Historical fiction author Jody Hedlund, who’s also a prolific blogger, announced some Writing News today that caught my eye. Jody is a great communicator and has built a fantastic platform with non-obtrusive marketing, practical advise, and a very active social media presence. Nevertheless, she’s making some changes to her blogging schedule and approach. She writes:
I think the nature of blogging is changing. While blogging was once considered essential to a writer’s platform, most of us are beginning to understand that a blogging platform for fiction-writers doesn’t translate into significant sales (at least for the average blogger).
In a day and age with limited time and resources, writers are realizing their time is best spent writing books—including eshorts and enovellas. Getting our stories in front of readers does much more for furthering our careers than blogging. (emphasis mine)
As a result, Jody will be transitioning away from posts aimed mainly at writers, to posts aimed at connecting with readers. Her reasoning is that…
A fiction writer’s BOOKS are the primary means of growing readership, not their BLOGS.
This point is unarguable. Unless, of course, your blog is entirely about your books. And that’s the rub for us writers. Most of us don’t want to talk about ourselves and our books 24/7.
I don’t know many fiction writers who LOVE blogging. Most of us find it a chore coming up with fresh ideas and approaches to subjects that are covered ad nauseam in the blogosphere… and still maintain a decent fiction writing schedule. Which means HOW we approach blogging could be what keeps us from burning out or becoming a shill.
So here’s my idea:
Blogging will be harder for the fiction author if their primary reason for blogging is to sell books.
Well, you ask. Isn’t that what you’re trying to do here? Sell books? Of course! Who else is going to sell them? However, this blog is just one platform for doing so. I don’t blog mainly to sell books. I blog to connect with people. I blog to express myself. I blog to make sense of things. Of course, I will talk about my books, continue to advertize them on this site, and occasionally gush. But if that was my main objective, you’d smell it like a rat. And I’d get really, really, bored.
Almost a year ago, I wrote a post entitled One Blogging Rule Worth Breaking. That “rule” is the one encouraged by many professionals. Bloggers are consistently encouraged to find a niche and then mine that audience, to narrow your subject matter in order to target specific readers. They suggest that blogging randomly is antithetical to building a fan base.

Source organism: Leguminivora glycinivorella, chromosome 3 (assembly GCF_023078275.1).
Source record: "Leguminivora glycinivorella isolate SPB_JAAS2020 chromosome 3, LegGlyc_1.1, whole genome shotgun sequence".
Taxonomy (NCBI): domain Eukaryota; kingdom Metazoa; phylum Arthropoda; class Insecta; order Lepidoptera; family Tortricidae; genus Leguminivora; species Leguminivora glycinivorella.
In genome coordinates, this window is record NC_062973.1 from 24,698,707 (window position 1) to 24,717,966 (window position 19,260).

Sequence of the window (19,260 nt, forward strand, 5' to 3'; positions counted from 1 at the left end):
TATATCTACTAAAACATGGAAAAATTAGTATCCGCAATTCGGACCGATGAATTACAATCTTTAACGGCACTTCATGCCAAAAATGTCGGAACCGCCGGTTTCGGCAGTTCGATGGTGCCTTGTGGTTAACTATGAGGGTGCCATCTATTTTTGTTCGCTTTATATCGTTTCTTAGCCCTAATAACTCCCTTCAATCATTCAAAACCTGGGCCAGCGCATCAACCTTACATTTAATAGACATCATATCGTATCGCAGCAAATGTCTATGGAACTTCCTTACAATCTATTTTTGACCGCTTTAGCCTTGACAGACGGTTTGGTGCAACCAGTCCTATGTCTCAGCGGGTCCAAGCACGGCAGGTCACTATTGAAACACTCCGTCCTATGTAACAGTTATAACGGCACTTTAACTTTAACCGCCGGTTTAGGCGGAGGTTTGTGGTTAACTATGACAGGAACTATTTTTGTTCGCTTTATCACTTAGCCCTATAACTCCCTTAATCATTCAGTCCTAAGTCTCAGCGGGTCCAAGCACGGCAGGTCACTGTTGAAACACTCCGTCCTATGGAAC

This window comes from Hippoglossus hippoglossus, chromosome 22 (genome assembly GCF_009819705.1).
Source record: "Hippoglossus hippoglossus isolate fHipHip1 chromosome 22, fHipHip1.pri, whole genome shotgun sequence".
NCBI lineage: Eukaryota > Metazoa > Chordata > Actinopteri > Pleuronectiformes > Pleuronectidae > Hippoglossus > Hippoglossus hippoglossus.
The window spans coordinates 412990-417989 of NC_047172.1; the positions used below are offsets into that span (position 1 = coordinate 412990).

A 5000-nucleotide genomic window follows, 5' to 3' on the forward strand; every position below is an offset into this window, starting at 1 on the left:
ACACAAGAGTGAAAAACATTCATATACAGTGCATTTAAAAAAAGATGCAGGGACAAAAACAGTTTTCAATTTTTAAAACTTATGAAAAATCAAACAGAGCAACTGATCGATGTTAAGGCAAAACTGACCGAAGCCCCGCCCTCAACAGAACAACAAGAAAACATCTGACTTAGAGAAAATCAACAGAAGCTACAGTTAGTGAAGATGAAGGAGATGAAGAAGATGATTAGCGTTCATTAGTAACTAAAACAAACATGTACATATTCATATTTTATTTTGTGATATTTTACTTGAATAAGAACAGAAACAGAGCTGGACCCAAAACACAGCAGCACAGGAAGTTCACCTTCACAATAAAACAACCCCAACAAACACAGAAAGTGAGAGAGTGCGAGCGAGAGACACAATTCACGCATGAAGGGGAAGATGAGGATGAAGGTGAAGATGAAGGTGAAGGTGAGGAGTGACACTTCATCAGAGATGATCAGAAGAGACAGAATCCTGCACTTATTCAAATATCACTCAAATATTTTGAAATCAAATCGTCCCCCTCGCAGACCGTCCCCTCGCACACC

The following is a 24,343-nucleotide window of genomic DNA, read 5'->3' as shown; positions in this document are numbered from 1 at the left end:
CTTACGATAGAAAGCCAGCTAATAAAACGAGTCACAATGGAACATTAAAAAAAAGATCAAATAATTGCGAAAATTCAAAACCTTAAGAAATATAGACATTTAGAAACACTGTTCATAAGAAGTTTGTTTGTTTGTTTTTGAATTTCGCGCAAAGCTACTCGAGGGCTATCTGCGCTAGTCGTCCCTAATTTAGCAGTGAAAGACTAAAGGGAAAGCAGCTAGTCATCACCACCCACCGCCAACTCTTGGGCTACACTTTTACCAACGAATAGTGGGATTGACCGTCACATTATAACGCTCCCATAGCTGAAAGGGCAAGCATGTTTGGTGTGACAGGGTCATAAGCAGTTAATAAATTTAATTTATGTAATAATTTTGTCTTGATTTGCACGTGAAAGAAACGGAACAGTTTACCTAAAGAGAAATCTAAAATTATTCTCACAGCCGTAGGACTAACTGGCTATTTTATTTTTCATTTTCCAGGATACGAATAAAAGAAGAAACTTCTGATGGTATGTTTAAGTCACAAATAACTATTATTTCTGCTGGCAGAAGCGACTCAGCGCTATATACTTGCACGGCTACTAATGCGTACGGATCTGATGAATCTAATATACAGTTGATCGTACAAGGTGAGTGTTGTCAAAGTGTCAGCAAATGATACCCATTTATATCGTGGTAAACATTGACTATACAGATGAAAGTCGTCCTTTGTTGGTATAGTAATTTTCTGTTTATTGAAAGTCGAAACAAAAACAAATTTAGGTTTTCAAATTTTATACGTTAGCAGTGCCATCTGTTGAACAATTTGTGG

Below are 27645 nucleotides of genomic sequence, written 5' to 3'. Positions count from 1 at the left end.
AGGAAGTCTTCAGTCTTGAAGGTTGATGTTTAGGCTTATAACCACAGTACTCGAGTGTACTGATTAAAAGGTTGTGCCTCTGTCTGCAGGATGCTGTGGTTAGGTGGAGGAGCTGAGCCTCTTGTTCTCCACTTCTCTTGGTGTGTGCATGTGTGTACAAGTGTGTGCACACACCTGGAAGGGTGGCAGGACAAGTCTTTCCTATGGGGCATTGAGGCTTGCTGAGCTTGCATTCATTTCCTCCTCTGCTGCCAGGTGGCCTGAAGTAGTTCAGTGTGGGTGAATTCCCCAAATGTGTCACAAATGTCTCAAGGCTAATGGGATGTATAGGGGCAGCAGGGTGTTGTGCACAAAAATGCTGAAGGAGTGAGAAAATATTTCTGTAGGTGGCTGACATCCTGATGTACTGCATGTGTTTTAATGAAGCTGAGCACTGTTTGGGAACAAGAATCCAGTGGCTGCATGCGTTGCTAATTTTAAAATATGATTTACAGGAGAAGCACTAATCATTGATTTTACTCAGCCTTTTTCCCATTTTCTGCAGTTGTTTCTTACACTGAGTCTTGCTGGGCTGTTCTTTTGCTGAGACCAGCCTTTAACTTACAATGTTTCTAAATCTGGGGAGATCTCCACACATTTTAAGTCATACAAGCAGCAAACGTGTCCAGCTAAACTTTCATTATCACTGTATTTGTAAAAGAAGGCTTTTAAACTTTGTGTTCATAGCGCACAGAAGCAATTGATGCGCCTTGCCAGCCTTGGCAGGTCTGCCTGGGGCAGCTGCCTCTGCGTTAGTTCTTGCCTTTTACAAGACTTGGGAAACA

But regularly blogging (2-3 times a week) about one theme or subject — unless you are a bona fide insider, with extensive knowledge of a subject, and a crack network of experts at your disposal — is precisely why many bloggers burn out. As Jody writes:
After blogging about writing and marketing for the past three years, I’ve tackled nearly everything there is to say regarding writing and marketing. …I’m not sure that I have THAT much more to add to the discussion that hasn’t already been said.
I totally get this! Which is why, in my aforementioned article, I concluded with this:
If I had to give advice to a blogger about how to have staying power, it would be this: Write about what interests you, when it interest you. If what interests you is all over the map, so be it.
Ultimately, it is more important that you blog regularly, than that you define a niche. People will read your blog long-term because they like your voice, appreciate your spin, and the community of commenters, not because you are an expert on any one given subject.
All that to say, I don’t believe blogging is essential to a fiction writer’s platform. But it helps. In fact, it can really help. Especially when you’re a self-published or small press author who doesn’t have the marketing resources available like the big dogs. So the key for the fiction writer is finding an approach to blogging that will help them stay fresh and do it long term.